How does superannuation work?
Your super is designed to provide you with an income in retirement. Thinking about it now means you’ll be ready for a better financial future.
Superannuation is an effective way to save for retirement throughout your working life as contributions into super are usually taxed at a lower rate than your salary.
Please note: Our MySuper Balanced (default) product has not met the performance requirement in the APRA Annual Performance Assessment for the period ending 30 June 2021. Learn more.
How super works
In addition to your wages, your employer is generally required to pay an extra 10% of your salary into super. It’s called the ‘Superannuation Guarantee’ (SG).
Your employer pays super directly to a super fund like us. We then invest that money into different investment options with the goal of helping it grow to provide you income in retirement.
You may also be eligible for default insurance cover (automatic or elected) if your employer makes contributions to your account. The cost of this cover is deducted from your super and can provide peace of mind for you and your family.
In most cases, you can't access your super until you’re at or nearing retirement age (known as your preservation age) and meet a condition of release (such as retiring). When you retire, you may be able to access both your super and the Government's Age Pension provided by Centrelink to contribute to your retirement income.
While your employer must contribute to your super you can also choose to top it up through additional contributions.
Will your employer pay super?
Your employer must generally pay you super if:
- you're 18 years or older and earn more than $450 (before tax) in a calendar month
- you're under 18 and earn more than $450 (before tax) in a calendar month but also work more than 30 hours per week.
You may also be entitled to superannuation if you're a contractor, even if you have an Australian business number (ABN), particularly where you’re being paid for your labour or skills.
It doesn't matter if you work casually, part-time or full-time. If you meet the criteria above, your employer is generally required to pay you super.
From 1 July 2022 it’s proposed that the $450 monthly income threshold will be removed. This will allow more working Australians to be paid super, no matter their income or hours.
What if you're self-employed?
When you’re self-employed you have the option to make super contributions for yourself. You can join us as a personal plan member and enjoy our great member benefits including choice of investment options and access to our experienced advisers at no extra cost. Eligible members can also apply for insurance cover.
Choosing a super fund
Here’s where you can take control of your super. Most employers allow you to choose your own super fund!
Only a small number of industries or occupations have rules that restrict where your super can be paid to. Ask your employer if you’re not sure. Employers will also have a default super fund they’ll pay your super into if you don’t choose your own.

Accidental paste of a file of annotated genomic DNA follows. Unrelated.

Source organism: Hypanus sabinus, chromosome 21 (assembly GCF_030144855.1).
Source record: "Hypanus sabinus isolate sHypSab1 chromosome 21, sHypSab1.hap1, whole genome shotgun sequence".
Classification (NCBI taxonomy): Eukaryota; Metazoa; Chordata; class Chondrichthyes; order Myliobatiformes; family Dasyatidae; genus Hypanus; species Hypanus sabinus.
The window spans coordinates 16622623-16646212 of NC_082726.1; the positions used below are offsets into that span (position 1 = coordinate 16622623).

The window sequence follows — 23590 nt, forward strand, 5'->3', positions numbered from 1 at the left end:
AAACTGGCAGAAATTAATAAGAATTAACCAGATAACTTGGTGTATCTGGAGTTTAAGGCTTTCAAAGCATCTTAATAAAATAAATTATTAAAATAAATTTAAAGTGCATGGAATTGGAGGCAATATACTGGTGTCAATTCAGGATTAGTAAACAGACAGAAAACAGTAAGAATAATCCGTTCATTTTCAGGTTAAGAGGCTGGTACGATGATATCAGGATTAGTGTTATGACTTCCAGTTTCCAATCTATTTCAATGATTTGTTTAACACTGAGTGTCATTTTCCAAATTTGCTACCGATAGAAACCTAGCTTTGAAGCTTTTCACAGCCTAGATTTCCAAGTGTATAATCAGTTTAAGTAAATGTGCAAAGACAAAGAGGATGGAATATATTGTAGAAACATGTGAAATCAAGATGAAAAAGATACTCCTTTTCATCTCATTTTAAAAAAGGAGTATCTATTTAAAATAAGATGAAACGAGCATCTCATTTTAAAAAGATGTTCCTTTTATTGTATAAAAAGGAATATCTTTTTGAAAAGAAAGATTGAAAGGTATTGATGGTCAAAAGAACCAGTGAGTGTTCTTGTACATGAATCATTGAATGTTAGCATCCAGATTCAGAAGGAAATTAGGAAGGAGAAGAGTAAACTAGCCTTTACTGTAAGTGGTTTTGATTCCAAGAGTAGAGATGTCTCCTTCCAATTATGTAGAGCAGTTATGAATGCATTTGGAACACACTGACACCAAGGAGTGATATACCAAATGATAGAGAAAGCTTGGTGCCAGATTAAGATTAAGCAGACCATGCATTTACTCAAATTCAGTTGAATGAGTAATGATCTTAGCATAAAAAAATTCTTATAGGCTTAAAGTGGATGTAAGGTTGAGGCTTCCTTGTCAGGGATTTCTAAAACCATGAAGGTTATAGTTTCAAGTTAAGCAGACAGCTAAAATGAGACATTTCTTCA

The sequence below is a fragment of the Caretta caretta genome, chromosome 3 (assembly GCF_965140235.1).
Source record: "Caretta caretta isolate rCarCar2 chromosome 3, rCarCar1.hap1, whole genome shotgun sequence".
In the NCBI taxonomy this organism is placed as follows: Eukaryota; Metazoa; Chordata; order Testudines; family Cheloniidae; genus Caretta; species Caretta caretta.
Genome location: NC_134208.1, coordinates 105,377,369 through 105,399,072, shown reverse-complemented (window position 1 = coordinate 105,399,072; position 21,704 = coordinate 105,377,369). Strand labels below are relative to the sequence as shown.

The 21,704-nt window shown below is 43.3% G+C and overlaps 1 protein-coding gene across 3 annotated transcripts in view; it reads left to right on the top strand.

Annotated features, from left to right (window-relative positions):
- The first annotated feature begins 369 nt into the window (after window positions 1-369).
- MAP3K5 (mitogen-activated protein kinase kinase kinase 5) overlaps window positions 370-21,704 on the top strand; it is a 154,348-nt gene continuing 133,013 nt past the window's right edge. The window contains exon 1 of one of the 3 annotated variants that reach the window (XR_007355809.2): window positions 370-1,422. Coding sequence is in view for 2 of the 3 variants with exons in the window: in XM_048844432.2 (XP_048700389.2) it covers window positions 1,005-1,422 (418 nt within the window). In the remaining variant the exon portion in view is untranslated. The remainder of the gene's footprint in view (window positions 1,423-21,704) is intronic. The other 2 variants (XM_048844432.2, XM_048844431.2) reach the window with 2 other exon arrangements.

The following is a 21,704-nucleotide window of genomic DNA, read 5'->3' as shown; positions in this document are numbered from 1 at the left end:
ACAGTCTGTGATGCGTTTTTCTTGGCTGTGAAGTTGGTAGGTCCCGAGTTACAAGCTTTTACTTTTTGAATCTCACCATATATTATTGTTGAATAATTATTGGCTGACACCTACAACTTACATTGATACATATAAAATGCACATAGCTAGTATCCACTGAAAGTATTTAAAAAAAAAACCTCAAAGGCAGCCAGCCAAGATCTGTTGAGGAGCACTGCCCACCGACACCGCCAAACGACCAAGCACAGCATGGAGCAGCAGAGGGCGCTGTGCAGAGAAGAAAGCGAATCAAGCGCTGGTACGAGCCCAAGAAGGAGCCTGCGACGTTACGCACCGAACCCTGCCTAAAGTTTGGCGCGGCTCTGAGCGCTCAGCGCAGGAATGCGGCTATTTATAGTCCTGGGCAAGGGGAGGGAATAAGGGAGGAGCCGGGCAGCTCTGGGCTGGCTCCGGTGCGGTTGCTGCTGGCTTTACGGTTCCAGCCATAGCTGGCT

Complete this quick online form if you want to tell your employer you choose us.
A good super fund:
- has low administration fees
- delivers solid long-term investment returns
- gives profits back to members, not shareholders.
How super is invested
We use specialised investment managers who invest your super across a range of different assets such as property, infrastructure and shares. Like SG contributions, the tax rate on investment returns in super is 15%, which can be less than investments held outside of super. This means you can keep more of the profits
Ready to become a member?Join now
Our key fees and charges
We're committed to keeping fees as low as possible so our members can get the most out of their super.
You pay $1.50 per week, plus 0.18% per year of your account balance. We cap the variable administration fee at $495 per year (applies if you maintain a balance over $275,000). These fees cover administration costs involved in the daily maintenance of members’ accounts.
Investment fees cover the fees and costs related to creating investment returns. They’re not deducted from your account balance but rather from the gross investment earnings of the fund before they’re applied to your account.
There are also indirect costs related to managing your investments, such as investment brokerage, which aren't deducted from your account but before investment earnings are received. Investment fees and indirect costs vary depending on your chosen investment options. See our PDS and Fees and Costs guide for further information.
Other potential fees
Other fees may apply for certain things like splitting your account with your spouse due to a relationship breakdown.
Insurance premiums vary depending on the types of cover you have, the amount you’re covered for, and other factors including your age, occupation and health.
Download our Insurance Guide to learn more or to calculate your premium.
Super around the world
State Pension, Central Provident Fund, Employees Provident Fund, 401k or just the Pension if you were born overseas it’s likely that you knew superannuation under a different name! Regardless of what it's called, super serves the same purpose around the world: to help people retire in financial dignity. The good news is that if you’re in Australia as a temporary resident and planning to move overseas permanently you should be able to take your super with you, subject to paying tax. Learn more.